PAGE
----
• Orioles are in the same family as blackbirds and meadowlarks and are most often seen perched at the tops of trees or flitting through the upper foliage looking for insects.
• Their chatter is quite distinctive as is their call. Once you have heard it, you are unlikely to forget it.
• Watch your peas. Orioles enjoy fresh or frozen or dried peas
• Orioles live up to 11 years in the wild and longer in captivity.
• Female orioles become a deeper orange every time they molt. Older females can be almost as bright as their male counterparts
• Orioles got their names from the black and orange of Lord Baltimore’s family crest, which is similar to the family’s crest
• the Baltimore oriole is Maryland’s state bird
• Orioles have distinct alarm calls to warn of predators, but will not hesitate to mob and harass predators that threaten or come near nests.
Oriole feeders have come a long way
Many modern feeders will provide areas to mount oranges as well as cavities to put the jelly into. Some feeders also offer the Orioles several choices, including jelly, orange halves and nectar.
Some, such as the Birds Choice Flower Oriole Bird Feeder include a reservoir to hold grape jelly as well as places to mount orange halves. Look for feeders that also provide perches for several of the birds to comfortably and safely perch while they are eating. It’s not uncommon to have several at your feeders at once.
The nectar that is used for orioles is the same as the nectar used for hummingbirds. It should be made the same way – 4 parts of water to one part of sugar.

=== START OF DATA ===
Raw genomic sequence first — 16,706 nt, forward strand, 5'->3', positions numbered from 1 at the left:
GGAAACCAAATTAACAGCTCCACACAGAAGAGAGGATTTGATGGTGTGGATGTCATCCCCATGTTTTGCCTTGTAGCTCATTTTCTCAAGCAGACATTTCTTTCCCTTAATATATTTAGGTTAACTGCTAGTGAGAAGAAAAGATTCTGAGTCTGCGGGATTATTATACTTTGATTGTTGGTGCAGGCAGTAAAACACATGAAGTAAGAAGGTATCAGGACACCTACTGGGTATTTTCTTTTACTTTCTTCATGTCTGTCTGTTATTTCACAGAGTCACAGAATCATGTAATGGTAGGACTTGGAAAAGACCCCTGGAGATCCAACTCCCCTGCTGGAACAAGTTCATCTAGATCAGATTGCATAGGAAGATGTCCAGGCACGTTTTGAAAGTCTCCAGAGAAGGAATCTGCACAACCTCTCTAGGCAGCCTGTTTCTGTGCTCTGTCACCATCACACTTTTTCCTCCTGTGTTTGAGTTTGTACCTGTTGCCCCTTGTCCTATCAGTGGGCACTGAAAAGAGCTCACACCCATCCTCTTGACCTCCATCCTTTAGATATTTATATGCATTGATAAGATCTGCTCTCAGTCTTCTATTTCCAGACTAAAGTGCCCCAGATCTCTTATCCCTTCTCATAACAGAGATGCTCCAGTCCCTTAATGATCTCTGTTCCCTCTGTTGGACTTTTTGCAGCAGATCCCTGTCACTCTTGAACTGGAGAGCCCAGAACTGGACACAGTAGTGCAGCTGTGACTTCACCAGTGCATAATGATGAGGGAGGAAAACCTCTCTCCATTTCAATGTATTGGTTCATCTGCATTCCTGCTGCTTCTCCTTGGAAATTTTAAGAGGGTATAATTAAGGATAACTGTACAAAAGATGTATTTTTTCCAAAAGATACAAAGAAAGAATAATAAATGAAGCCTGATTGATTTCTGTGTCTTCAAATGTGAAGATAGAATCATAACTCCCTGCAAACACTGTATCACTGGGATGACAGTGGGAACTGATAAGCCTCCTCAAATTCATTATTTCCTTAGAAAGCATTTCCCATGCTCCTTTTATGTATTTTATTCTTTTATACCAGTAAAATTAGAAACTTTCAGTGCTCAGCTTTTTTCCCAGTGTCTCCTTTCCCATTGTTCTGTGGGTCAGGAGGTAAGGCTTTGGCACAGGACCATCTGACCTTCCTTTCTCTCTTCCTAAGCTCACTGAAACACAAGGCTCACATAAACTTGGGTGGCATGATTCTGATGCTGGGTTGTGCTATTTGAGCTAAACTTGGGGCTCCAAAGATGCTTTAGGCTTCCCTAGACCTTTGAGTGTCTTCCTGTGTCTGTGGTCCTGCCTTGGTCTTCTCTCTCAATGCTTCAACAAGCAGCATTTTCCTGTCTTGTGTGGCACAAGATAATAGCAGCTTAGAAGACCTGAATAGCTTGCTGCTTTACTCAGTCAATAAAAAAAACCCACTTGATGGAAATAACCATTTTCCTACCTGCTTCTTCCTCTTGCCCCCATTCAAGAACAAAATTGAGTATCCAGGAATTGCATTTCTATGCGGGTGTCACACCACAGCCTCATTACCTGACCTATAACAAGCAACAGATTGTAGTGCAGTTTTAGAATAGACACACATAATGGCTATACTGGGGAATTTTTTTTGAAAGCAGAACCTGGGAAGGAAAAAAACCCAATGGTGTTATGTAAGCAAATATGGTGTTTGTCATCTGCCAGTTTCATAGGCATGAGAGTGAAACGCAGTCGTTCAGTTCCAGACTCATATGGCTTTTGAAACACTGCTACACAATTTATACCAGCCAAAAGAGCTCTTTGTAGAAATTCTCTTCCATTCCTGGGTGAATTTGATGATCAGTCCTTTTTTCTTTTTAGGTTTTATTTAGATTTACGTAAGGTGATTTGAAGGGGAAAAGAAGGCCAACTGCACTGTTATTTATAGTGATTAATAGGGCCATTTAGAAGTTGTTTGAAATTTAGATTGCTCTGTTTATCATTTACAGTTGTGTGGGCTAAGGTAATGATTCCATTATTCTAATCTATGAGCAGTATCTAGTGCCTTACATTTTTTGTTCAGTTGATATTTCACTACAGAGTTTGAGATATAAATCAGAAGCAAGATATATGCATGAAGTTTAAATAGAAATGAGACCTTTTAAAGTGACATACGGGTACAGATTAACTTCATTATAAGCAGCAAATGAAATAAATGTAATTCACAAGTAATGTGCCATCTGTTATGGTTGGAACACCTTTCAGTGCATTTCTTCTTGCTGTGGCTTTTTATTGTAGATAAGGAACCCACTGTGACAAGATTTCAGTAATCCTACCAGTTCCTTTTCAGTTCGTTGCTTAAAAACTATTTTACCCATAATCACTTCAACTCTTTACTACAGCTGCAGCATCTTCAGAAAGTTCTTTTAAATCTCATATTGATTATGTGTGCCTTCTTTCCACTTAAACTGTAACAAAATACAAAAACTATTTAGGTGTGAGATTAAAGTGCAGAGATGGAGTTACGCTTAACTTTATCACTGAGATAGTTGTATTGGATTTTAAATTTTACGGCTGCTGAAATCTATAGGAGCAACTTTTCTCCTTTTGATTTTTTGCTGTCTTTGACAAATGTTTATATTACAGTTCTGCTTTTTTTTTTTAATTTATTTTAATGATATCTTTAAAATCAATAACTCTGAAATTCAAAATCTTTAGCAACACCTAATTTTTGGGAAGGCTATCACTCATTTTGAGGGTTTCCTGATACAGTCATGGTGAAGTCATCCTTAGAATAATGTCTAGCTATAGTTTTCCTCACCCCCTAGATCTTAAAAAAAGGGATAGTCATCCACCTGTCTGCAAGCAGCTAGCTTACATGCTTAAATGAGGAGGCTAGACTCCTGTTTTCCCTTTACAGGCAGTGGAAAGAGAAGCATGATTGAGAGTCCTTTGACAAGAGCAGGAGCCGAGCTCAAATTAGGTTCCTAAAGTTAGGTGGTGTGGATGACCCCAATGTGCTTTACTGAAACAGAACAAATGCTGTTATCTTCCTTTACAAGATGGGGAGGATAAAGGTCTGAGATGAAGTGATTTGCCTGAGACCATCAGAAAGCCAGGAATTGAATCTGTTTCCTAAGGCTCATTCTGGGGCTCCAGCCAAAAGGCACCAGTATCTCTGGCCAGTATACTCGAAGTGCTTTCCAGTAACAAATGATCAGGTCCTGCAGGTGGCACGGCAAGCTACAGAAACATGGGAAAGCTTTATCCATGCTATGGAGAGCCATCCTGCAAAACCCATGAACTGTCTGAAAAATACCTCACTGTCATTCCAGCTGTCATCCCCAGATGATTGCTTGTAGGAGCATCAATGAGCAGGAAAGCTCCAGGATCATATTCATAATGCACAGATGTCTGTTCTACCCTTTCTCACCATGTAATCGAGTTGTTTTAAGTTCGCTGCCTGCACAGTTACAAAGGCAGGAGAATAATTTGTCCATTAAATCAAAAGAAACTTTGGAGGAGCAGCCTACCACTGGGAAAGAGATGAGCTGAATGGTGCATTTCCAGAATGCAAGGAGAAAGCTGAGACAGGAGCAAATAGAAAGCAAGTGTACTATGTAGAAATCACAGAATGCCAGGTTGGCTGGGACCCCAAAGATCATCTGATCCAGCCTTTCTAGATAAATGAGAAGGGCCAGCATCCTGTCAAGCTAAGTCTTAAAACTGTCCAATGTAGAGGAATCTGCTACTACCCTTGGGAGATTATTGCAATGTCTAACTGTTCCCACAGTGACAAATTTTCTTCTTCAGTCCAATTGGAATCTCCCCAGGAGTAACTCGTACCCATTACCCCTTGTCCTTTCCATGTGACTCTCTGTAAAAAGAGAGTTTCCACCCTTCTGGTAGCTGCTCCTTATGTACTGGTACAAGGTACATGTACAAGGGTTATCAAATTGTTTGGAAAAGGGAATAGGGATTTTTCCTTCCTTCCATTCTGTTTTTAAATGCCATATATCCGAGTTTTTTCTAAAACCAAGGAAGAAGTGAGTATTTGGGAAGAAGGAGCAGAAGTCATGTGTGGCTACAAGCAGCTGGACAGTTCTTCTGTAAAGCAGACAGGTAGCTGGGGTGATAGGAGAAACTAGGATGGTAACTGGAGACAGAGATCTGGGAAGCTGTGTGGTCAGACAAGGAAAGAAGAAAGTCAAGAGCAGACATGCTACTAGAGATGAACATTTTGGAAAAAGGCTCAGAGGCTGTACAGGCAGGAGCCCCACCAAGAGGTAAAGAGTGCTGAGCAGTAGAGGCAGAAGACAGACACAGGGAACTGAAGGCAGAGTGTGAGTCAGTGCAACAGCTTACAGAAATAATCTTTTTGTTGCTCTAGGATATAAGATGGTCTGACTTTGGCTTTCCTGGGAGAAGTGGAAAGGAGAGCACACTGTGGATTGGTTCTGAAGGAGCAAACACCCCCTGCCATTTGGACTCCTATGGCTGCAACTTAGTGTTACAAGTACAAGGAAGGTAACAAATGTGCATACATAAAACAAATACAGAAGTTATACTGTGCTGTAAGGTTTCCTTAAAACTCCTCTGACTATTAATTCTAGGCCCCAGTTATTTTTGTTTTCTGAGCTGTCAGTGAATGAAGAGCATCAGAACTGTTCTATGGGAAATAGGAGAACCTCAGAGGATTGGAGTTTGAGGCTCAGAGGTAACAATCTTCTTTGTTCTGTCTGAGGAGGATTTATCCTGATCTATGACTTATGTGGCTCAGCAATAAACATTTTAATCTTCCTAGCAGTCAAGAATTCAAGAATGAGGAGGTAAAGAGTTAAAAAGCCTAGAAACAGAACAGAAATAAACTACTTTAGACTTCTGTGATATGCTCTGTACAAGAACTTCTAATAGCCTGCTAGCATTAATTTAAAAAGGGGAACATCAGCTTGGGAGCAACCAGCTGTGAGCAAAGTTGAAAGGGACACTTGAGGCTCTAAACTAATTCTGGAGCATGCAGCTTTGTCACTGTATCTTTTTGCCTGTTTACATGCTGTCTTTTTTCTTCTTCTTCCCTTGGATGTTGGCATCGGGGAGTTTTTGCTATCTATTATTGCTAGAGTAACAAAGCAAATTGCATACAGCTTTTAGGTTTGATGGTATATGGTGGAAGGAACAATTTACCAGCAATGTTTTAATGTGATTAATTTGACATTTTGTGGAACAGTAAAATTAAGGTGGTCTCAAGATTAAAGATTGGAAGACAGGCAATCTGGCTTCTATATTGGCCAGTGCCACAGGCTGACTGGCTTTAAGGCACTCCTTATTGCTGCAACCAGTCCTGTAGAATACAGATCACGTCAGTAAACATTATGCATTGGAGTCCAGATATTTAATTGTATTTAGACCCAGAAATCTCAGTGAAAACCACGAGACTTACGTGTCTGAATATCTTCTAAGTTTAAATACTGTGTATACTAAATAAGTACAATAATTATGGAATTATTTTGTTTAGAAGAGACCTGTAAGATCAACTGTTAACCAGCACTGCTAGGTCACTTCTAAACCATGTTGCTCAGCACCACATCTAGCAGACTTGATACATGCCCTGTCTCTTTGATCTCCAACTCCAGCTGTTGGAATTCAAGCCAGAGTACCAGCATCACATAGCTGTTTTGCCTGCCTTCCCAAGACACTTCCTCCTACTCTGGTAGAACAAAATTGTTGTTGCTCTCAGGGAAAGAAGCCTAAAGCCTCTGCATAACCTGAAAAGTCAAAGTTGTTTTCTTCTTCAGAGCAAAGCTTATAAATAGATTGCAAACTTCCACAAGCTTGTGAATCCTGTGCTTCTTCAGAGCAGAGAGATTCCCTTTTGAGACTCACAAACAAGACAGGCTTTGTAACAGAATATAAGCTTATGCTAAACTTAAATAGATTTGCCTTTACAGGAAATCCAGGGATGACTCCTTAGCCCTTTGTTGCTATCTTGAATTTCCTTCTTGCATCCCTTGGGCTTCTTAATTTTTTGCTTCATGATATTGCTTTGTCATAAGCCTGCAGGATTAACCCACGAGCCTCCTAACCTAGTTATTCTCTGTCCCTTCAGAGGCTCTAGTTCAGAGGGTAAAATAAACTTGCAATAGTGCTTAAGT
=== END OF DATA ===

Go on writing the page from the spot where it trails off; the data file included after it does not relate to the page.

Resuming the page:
I like to boil my water first and then measure out the 4:1 ratio. The boiling water helps to dissolve the sugar more perfectly and seems to keep my feeders’ nectar clear longer. Remember to let it cool to room temperature before filling your nectar feeders.
Don’t be surprised if the orioles start to feed from your hummingbird feeders. They are a regular at my feeders, even when they struggle to fit on them properly.
In saying that, however, it’s not uncommon for our hummingbirds to drink from the oriole feeder.
Orioles love moving water
Don’t underestimate the value of moving water. Although orioles get much of their water needs filled by nectar from our feeders and plants, water still plays an important part in attracting these beautiful birds. They are especially attracted to the sight and sound of moving water, whether it’s a fountain, a dripper or a bubbler. I wrote a full article about converting a dripper into a solar fountain. You can read it here.
In summer meal worms are an excellent choice for Orioles